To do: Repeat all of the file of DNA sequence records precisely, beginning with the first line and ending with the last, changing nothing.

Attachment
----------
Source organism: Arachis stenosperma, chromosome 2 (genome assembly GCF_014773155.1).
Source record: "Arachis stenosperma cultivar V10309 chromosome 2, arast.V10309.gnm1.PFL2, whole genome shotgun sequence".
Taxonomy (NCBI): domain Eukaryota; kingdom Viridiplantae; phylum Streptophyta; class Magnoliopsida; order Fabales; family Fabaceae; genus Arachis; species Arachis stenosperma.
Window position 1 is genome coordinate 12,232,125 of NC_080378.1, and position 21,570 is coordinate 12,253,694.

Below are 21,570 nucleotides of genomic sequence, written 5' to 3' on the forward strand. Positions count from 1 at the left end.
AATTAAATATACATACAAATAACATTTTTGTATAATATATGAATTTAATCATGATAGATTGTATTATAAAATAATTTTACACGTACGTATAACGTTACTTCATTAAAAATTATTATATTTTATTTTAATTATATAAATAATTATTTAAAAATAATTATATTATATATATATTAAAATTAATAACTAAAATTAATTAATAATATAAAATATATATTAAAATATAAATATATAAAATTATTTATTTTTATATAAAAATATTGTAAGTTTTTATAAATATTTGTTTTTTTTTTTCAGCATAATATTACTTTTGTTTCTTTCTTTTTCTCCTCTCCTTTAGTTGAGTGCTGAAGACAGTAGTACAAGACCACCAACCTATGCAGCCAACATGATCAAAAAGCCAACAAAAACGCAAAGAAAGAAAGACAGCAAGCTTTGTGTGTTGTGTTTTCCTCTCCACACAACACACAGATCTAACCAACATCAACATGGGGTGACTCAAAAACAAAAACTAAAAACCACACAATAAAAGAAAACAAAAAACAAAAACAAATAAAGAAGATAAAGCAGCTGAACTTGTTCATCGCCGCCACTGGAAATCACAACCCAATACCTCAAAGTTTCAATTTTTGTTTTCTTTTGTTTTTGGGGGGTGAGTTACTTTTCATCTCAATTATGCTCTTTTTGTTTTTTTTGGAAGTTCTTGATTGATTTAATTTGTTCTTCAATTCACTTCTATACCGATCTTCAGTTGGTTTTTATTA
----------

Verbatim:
Source organism: Arachis stenosperma, chromosome 2 (genome assembly GCF_014773155.1).
Source record: "Arachis stenosperma cultivar V10309 chromosome 2, arast.V10309.gnm1.PFL2, whole genome shotgun sequence".
Taxonomy (NCBI): domain Eukaryota; kingdom Viridiplantae; phylum Streptophyta; class Magnoliopsida; order Fabales; family Fabaceae; genus Arachis; species Arachis stenosperma.
Window position 1 is genome coordinate 12,232,125 of NC_080378.1, and position 21,570 is coordinate 12,253,694.

Below are 21,570 nucleotides of genomic sequence, written 5' to 3' on the forward strand. Positions count from 1 at the left end.
AATTAAATATACATACAAATAACATTTTTGTATAATATATGAATTTAATCATGATAGATTGTATTATAAAATAATTTTACACGTACGTATAACGTTACTTCATTAAAAATTATTATATTTTATTTTAATTATATAAATAATTATTTAAAAATAATTATATTATATATATATTAAAATTAATAACTAAAATTAATTAATAATATAAAATATATATTAAAATATAAATATATAAAATTATTTATTTTTATATAAAAATATTGTAAGTTTTTATAAATATTTGTTTTTTTTTTTCAGCATAATATTACTTTTGTTTCTTTCTTTTTCTCCTCTCCTTTAGTTGAGTGCTGAAGACAGTAGTACAAGACCACCAACCTATGCAGCCAACATGATCAAAAAGCCAACAAAAACGCAAAGAAAGAAAGACAGCAAGCTTTGTGTGTTGTGTTTTCCTCTCCACACAACACACAGATCTAACCAACATCAACATGGGGTGACTCAAAAACAAAAACTAAAAACCACACAATAAAAGAAAACAAAAAACAAAAACAAATAAAGAAGATAAAGCAGCTGAACTTGTTCATCGCCGCCACTGGAAATCACAACCCAATACCTCAAAGTTTCAATTTTTGTTTTCTTTTGTTTTTGGGGGGTGAGTTACTTTTCATCTCAATTATGCTCTTTTTGTTTTTTTTGGAAGTTCTTGATTGATTTAATTTGTTCTTCAATTCACTTCTATACCGATCTTCAGTTGGTTTTTATTA